Quietly Spoken, by Annette Blair, and On Reflection, by Kate Nixon. Canberra Glassworks. Until August 14.
This is an inspired pairing of artists who, although they have their own distinctive style, nevertheless share many creative interests. A connection going back to student days at the ANU Canberra School of Art when Annette Blair was the lecturer and Kate Nixon the student (Nixon graduated with honours in 2013) has continued as a friendship and professional relationship.
In 2018 Blair had a notable exhibition at Beaver Galleries. At the time I felt that the artist had made a breakthrough in her work. She had moved on from her former work focusing predominantly on replicating objects in glass associated with intimate memories of her family to a wider concept of an object being able to transmit more universal emotions.
In this exhibition Blair has presented an impressive body of work where her considerable technical skills are matched with the maturity of her ideas. I felt a deep connection to the poetic work A quiet afternoon in May - a beautifully made installation in glass of two buckets filled with twigs surrounded by fallen leaves. The surfaces of the buckets are beautifully coloured, inspired by the rust marks on old tin, and the leaves reflect the warm colours of autumn. The viewer recognises these actual objects yet at the same time is moved to think of what else is being swept up in this record of the cycle of the seasons and one's own sense of time passing. A similar theme is present in Still life with poppies where the glass poppies in full bloom have the underlying "memento mori" postscript in the form of fallen petals.
Blair's largest installation, On any given day, is a magical showcase of the artist's creative skill. A large collection of glass objects from a garage workshop such as paint tins, brushes, nails and oilcans is arranged on wooden shelves backed by a photographic image of a galvanised iron shed. These objects represent the tools of a daily life of useful work as well as being a repository of family memories. Yet the aesthetic beauty of these hand-sculptured objects made in a variety of sepia tones and textures and their intimate relationship to each other enable them to be read on another level as a carefully constructed landscape of interconnected forms, textures and colour.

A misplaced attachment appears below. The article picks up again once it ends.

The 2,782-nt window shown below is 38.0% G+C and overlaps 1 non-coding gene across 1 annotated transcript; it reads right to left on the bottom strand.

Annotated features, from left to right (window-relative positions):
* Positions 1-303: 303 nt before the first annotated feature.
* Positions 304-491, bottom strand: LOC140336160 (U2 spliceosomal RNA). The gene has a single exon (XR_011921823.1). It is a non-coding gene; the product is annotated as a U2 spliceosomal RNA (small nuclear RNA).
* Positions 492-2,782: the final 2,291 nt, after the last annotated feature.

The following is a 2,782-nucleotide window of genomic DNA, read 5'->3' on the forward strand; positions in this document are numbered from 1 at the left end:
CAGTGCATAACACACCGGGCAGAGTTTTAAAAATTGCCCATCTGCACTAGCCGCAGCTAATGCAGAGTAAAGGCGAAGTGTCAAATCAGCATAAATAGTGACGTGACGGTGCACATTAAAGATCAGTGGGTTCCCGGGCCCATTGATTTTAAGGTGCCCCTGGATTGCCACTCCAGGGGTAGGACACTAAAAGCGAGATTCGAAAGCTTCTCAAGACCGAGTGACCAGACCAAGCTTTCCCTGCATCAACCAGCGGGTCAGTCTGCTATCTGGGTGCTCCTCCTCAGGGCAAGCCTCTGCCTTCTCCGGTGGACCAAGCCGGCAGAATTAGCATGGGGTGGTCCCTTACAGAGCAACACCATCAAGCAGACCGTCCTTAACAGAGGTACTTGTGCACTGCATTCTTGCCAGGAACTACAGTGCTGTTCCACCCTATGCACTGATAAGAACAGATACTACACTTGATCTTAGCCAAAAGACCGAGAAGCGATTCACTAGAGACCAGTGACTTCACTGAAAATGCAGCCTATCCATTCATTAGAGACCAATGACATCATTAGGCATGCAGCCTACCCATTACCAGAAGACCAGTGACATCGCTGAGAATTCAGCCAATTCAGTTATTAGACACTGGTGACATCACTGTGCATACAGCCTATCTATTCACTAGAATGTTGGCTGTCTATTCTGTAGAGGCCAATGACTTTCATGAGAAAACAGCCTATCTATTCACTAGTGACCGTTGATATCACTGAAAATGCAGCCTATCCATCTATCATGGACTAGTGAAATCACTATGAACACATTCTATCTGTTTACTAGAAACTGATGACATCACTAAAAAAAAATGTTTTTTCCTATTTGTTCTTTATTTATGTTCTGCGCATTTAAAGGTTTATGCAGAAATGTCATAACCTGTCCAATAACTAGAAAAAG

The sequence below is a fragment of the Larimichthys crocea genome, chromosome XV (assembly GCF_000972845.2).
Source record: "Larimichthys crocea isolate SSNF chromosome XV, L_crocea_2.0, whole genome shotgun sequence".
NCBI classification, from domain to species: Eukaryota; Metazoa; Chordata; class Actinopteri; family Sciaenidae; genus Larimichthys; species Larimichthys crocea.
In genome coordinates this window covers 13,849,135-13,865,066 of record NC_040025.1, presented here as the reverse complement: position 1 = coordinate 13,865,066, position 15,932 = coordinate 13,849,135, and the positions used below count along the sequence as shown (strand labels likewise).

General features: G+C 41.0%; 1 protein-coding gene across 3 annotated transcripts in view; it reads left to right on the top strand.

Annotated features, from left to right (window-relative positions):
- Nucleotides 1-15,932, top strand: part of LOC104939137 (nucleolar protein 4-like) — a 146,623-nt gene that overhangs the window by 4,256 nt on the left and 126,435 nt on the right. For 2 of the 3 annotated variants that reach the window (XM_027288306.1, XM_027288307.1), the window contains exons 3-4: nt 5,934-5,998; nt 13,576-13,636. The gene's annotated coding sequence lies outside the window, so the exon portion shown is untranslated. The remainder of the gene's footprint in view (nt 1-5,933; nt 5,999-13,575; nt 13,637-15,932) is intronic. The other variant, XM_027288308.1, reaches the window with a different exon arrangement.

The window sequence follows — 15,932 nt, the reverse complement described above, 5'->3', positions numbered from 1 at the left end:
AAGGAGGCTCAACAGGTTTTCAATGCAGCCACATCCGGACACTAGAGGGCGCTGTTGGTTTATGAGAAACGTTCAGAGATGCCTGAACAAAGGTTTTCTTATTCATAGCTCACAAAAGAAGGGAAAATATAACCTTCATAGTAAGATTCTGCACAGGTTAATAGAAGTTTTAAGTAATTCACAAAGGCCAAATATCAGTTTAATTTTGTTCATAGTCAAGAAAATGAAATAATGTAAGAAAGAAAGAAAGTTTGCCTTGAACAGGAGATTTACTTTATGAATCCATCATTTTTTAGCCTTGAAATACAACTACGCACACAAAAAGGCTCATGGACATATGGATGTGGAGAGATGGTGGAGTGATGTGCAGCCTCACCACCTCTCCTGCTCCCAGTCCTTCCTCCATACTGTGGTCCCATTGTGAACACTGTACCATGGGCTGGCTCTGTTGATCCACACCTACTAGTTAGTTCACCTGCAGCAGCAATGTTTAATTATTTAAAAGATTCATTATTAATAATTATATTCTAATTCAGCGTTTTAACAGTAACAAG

Kate Nixon, like Blair, uses the medium of glass and in particular mosaics to draw attention to the ordinary things of daily life that we take for granted. Her installation On reflection placed against the red brick wall of the Smokestack Gallery is very sympathetic to this challenging space and yet is also able to exist as an autonomous work. Nixon has covered the surfaces of two wheelie bins, a rubbish bag and drink cans with tiny recycled mirror mosaics so that they become dazzling objects of reflected light. By drawing attention to these ordinary objects that are receptacles of the detritus of our lives and transforming them into desirable "bling", Nixon poses the question - what is the detritus of our lives and what indeed are we collectively throwing away that is valuable?
The two artists have very successfully collaborated on a work, The Passing of Autumn. The dustpan and brush made in glass by Blair, covered with Nixon's tiny mirror mosaics, brings together the themes of the exhibition - the importance of everyday objects as a part the rituals of our lives and the ability of objects to hold meaning and memory and perhaps ultimately loss.
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